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"Indeed, if one were to replace 'Google' with 'AT&T,' and call blocking' with 'no pay' in AT&T's [letter to the FCC], Northern Valley and Sancom would have little to add to describe AT&T's unlawful campaign." "Without a hint of irony, AT&T concludes that 'the Commission cannot, through inaction or otherwise, give Google a special privilege to play by its own rules,'" Buntrock added.AT&T and the other major carriers "are in desperate need of reminder of their obligations under the law." "For AT&T to invoke rural America to seek common carriage regulation of online applications, while rural carriers say AT&T isn't even paying its bills, is the height of cynicism," said Mistique Cano, a Google spokesperson.
These lawmakers, including Steve Buyer, an Indiana Republican and John Shimkus, an Illinois Republican -- who have received a combined 0,000 from AT&T and Verizon over their careers, according to -- have written to the FCC complaining that Google's refusal to connect expensive rural calls is "ill conceived and unfair to our rural constituents." The FCC is set to open an investigation to determine if that's true, according to Dow Jones, and will formally notify Google of the inquest later Friday.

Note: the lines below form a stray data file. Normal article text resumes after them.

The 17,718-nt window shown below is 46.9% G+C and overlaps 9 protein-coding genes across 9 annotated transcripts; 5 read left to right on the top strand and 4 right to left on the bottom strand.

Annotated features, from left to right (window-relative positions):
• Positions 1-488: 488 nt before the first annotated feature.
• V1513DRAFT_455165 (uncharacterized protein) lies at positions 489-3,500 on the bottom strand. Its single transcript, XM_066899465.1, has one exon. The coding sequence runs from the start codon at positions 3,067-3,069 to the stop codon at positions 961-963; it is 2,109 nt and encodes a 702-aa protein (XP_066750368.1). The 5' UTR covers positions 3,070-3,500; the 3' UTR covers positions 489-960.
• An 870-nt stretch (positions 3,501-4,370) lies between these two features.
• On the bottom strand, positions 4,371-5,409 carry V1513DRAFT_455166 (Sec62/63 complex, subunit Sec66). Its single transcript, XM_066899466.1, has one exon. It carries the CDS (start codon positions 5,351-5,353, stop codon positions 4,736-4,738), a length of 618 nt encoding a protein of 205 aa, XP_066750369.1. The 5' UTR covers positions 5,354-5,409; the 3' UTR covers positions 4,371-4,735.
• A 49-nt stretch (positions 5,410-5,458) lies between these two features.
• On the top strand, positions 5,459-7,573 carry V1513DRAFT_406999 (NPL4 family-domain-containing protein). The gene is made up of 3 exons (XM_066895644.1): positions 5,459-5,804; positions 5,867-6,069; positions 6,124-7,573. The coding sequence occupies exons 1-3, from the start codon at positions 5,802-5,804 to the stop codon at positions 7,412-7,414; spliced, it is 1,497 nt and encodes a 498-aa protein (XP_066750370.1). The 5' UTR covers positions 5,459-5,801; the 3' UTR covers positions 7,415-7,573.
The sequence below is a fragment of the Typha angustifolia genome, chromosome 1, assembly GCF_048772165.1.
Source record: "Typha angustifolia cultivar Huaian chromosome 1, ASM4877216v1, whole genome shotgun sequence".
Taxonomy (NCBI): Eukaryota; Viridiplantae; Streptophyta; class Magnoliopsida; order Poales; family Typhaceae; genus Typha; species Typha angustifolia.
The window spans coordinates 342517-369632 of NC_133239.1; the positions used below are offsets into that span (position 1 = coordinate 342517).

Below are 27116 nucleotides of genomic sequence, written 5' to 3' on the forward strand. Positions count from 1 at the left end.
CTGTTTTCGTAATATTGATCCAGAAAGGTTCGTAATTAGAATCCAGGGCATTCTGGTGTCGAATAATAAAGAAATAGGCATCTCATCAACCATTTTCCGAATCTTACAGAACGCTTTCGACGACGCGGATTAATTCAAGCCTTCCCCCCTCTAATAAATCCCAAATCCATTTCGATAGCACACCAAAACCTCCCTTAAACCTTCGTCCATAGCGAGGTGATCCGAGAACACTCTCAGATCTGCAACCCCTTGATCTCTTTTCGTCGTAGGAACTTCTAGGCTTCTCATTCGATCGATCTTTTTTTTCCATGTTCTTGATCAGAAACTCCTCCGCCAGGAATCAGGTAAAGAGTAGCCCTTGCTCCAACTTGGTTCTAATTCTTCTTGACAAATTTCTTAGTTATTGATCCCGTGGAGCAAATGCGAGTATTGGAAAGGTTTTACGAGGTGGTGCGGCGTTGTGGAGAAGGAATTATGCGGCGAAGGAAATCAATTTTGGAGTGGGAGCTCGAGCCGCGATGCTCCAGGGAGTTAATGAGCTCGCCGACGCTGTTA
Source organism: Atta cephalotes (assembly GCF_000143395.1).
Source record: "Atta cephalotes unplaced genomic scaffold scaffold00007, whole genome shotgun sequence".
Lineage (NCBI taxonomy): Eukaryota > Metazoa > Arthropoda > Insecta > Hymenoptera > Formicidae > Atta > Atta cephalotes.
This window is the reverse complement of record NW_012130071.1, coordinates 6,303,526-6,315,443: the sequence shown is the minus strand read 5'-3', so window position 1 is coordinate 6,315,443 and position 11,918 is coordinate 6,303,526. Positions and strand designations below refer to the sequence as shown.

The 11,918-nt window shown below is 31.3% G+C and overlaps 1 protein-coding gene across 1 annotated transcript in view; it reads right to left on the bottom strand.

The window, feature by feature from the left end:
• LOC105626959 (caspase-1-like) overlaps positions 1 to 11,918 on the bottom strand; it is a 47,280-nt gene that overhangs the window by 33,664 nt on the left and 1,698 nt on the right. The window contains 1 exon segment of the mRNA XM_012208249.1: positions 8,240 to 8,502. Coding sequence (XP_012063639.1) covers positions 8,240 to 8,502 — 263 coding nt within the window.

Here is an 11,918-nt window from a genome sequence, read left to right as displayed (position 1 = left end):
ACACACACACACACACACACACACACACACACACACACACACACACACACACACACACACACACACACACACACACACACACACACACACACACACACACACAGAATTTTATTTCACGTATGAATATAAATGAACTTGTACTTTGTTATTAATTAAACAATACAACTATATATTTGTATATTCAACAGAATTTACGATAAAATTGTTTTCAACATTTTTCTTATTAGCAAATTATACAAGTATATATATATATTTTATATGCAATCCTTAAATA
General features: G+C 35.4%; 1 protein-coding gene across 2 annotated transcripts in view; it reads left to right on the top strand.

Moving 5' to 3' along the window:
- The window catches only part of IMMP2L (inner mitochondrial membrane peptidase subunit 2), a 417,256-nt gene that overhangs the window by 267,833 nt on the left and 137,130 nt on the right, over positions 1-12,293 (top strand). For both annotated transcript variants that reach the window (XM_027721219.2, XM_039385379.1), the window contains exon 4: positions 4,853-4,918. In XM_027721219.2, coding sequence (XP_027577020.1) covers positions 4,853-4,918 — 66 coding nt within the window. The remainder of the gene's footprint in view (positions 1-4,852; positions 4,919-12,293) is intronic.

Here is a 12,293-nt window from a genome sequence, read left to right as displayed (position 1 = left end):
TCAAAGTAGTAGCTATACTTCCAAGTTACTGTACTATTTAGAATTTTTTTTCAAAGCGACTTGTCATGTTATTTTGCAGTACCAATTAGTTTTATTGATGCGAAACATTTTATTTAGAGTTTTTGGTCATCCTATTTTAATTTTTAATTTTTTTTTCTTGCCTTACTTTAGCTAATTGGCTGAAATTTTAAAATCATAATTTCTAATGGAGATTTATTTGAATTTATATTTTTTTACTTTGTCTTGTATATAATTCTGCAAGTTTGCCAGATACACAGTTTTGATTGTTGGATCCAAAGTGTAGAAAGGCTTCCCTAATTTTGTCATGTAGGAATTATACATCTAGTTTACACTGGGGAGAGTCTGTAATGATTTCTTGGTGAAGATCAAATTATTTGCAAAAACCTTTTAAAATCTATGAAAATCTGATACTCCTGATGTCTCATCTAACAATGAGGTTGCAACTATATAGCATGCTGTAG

Since most consumers now have phone service with unlimited long distance or large monthly chunks of minutes, the calls are supercheap -- or effectively free -- for the user, while AT&T and the other long-distance carriers have to shoulder the charges imposed by the local exchanges. Thus, while lawmakers, AT&T, and editorial page might pontificate about how this is all about rural phone customers, or fairness, in reality this is about sex and money -- and everyone knows it, including AT&T, which has long griped about the situation.